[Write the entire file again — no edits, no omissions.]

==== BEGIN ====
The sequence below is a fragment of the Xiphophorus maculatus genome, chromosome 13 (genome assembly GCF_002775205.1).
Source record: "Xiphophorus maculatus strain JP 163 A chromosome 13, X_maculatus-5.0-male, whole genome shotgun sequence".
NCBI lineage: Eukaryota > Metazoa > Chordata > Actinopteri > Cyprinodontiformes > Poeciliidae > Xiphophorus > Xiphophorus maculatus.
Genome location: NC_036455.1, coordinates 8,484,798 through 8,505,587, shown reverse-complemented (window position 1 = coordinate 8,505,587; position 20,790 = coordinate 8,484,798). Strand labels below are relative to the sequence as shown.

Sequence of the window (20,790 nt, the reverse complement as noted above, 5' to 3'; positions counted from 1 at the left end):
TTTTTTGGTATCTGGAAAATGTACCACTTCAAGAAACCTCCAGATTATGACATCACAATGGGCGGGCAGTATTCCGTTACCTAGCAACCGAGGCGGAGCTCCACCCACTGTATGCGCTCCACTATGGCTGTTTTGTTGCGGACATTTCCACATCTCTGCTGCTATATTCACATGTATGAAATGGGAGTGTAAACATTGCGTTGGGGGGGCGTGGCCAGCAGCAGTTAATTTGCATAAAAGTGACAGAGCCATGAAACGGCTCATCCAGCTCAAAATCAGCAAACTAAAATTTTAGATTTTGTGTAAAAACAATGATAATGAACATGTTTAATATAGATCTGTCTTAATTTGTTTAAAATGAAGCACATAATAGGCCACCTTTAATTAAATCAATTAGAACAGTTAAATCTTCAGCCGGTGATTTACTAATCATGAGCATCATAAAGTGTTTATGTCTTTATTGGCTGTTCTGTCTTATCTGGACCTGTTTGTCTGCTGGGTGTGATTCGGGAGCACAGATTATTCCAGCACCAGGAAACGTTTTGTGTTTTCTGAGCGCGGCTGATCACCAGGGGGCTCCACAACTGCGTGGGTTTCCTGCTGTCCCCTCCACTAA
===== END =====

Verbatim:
The sequence below is a fragment of the Xiphophorus maculatus genome, chromosome 13 (genome assembly GCF_002775205.1).
Source record: "Xiphophorus maculatus strain JP 163 A chromosome 13, X_maculatus-5.0-male, whole genome shotgun sequence".
NCBI lineage: Eukaryota > Metazoa > Chordata > Actinopteri > Cyprinodontiformes > Poeciliidae > Xiphophorus > Xiphophorus maculatus.
Genome location: NC_036455.1, coordinates 8,484,798 through 8,505,587, shown reverse-complemented (window position 1 = coordinate 8,505,587; position 20,790 = coordinate 8,484,798). Strand labels below are relative to the sequence as shown.

Sequence of the window (20,790 nt, the reverse complement as noted above, 5' to 3'; positions counted from 1 at the left end):
TTTTTTGGTATCTGGAAAATGTACCACTTCAAGAAACCTCCAGATTATGACATCACAATGGGCGGGCAGTATTCCGTTACCTAGCAACCGAGGCGGAGCTCCACCCACTGTATGCGCTCCACTATGGCTGTTTTGTTGCGGACATTTCCACATCTCTGCTGCTATATTCACATGTATGAAATGGGAGTGTAAACATTGCGTTGGGGGGGCGTGGCCAGCAGCAGTTAATTTGCATAAAAGTGACAGAGCCATGAAACGGCTCATCCAGCTCAAAATCAGCAAACTAAAATTTTAGATTTTGTGTAAAAACAATGATAATGAACATGTTTAATATAGATCTGTCTTAATTTGTTTAAAATGAAGCACATAATAGGCCACCTTTAATTAAATCAATTAGAACAGTTAAATCTTCAGCCGGTGATTTACTAATCATGAGCATCATAAAGTGTTTATGTCTTTATTGGCTGTTCTGTCTTATCTGGACCTGTTTGTCTGCTGGGTGTGATTCGGGAGCACAGATTATTCCAGCACCAGGAAACGTTTTGTGTTTTCTGAGCGCGGCTGATCACCAGGGGGCTCCACAACTGCGTGGGTTTCCTGCTGTCCCCTCCACTAA